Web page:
|Going to the Corners of a Selected Range
Summary: There are times when you need to quickly move to a corner of a selected range.There is an Excel shortcut that makes this easy to do. Here is how:
Once you have selected the range, hold down the Ctrl key while you press the period key. Excel will move you around the outside corners of the range, in order.
In addition, you can move from the upper-left corner of the selection to the lower-right corner by pressing Shift+Tab once. To move back (from bottom-right to upper-left), just press the Tab key once.
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Summary: The AutoFill function is a great tool to use when you are doing certain types of editing. Here is an example to illustrate how useful it can be.
Let's assume we have a column full of values in column A running from A3 through A417. We want to fill the adjacent cells in column B with a numerical sequence of values running from 1 through 415. Use the following steps to accomplish this task:
- In cell B3, place the value 1.
- In cell B4, place the value 2.
- Select the range B3:B4.
- Double-click on the AutoFill handle. (The black square in the bottom right corner of cell B3)
No dragging and you now have cells B5:B417 filled with sequential values.
Summary: It is very useful to be able to define hyperlinks in your workbooks. However, there are times when you no longer need a hyperlink and you need to delete it. Here is how to do this:
Select the cell that contains the hyperlink.
- Right-click on the hyperlink. Excel displays a Context menu.
- Choose Remove Hyperlink. Excel dutifully removes the hyperlink.
You can also get rid of a hyperlink by simply deleting the contents of the cell. Select the cell and press the Del key or the Backspace key. The cell contents will disappear. However, only the contents have been deleted; the formatting remains. If you later type something into the cell, it will appear as blue and underlined, and you will think it is a hyperlink and it isn't. It is just formatted as a hyperlink. To solve this problem you will need to change the formatting.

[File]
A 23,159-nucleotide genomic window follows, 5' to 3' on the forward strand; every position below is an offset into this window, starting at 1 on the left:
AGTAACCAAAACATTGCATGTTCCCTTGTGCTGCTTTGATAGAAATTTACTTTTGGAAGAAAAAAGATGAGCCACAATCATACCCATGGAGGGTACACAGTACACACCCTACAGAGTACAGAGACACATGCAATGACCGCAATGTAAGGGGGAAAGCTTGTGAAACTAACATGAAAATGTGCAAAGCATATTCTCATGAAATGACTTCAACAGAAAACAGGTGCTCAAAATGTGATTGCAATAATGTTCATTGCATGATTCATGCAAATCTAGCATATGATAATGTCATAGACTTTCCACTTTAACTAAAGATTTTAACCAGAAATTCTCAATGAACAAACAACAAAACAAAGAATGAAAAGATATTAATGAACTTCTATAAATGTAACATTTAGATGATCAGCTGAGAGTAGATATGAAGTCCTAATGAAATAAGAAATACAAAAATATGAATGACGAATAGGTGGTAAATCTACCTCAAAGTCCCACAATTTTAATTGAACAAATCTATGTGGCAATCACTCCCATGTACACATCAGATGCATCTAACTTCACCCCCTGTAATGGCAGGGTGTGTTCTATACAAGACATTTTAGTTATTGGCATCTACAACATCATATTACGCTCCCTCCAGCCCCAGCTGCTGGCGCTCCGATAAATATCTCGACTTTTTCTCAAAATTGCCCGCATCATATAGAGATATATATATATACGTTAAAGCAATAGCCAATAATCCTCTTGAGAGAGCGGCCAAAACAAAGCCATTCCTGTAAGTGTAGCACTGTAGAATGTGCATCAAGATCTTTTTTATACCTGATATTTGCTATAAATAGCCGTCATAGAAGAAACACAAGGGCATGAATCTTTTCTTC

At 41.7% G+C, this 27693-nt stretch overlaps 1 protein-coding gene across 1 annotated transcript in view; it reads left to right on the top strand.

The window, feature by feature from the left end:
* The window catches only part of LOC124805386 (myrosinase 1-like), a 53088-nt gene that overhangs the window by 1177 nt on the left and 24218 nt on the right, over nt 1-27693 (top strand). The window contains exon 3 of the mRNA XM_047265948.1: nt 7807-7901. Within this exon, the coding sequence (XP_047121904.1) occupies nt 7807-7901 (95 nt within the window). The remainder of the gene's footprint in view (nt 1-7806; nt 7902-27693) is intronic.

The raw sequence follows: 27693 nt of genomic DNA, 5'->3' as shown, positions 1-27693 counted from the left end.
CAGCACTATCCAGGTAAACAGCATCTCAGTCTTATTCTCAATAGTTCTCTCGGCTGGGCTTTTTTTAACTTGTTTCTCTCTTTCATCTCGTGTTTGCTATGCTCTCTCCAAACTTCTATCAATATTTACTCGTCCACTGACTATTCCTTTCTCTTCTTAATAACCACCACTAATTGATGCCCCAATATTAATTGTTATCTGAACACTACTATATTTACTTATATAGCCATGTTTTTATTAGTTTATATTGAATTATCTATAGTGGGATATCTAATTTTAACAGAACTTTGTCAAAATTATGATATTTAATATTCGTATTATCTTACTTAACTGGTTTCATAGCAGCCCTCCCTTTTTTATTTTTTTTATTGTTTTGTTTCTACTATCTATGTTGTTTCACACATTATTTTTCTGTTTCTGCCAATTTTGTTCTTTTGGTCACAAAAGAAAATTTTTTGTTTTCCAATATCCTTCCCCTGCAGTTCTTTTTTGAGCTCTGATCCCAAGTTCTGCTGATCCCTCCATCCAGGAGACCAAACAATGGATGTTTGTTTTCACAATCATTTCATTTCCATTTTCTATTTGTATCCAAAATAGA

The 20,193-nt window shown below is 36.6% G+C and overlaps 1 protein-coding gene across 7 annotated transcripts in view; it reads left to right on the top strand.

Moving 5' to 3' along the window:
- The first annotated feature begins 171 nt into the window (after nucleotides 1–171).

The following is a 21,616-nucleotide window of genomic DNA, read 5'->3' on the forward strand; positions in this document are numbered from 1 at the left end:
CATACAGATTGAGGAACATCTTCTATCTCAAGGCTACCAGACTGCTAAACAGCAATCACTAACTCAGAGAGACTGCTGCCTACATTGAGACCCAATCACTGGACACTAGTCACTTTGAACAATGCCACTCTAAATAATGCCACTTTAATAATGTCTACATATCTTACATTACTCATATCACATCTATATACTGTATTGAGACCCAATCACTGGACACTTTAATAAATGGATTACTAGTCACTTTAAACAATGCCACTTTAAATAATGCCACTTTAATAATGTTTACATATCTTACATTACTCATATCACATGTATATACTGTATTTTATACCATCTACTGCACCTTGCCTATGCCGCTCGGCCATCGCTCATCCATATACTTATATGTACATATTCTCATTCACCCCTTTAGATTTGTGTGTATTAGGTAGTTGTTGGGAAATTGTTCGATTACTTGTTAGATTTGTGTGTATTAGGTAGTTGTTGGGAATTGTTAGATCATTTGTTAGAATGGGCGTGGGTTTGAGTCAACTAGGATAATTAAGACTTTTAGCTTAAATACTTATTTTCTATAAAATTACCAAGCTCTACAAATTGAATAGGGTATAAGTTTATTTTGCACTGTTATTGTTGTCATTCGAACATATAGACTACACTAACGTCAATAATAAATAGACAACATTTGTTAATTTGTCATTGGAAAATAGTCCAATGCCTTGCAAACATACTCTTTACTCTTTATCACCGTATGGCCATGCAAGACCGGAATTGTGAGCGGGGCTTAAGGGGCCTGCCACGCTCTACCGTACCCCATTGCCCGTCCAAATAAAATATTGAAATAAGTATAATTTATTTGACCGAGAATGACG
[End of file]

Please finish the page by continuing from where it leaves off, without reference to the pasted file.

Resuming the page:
Formatting Page Numbers
Summary: Word has a variety of standard page numbering formats. However, you are not restricted to these formats. You can format page numbers exactly the same as you format any other text in your document. Here is how to do this:
Your first step, of course, is to insert the page numbers in either the header or footer.
When you are working in the Print Layout view, you can double-click on the header or footer, select the page number, and manually format it.
You format the page numbers exactly the same as you format any other text in your document. For example, you can make the page numbers bold, italic, change their size, etc.
However, if you are in the Draft or Outline view, you will have to switch to the Print Layout view before you can edit the header or footer. (If you use the Header and Footer tools on the Insert tab of the ribbon in order to access the header or footer, Word switches you to the Print Layout view automatically.)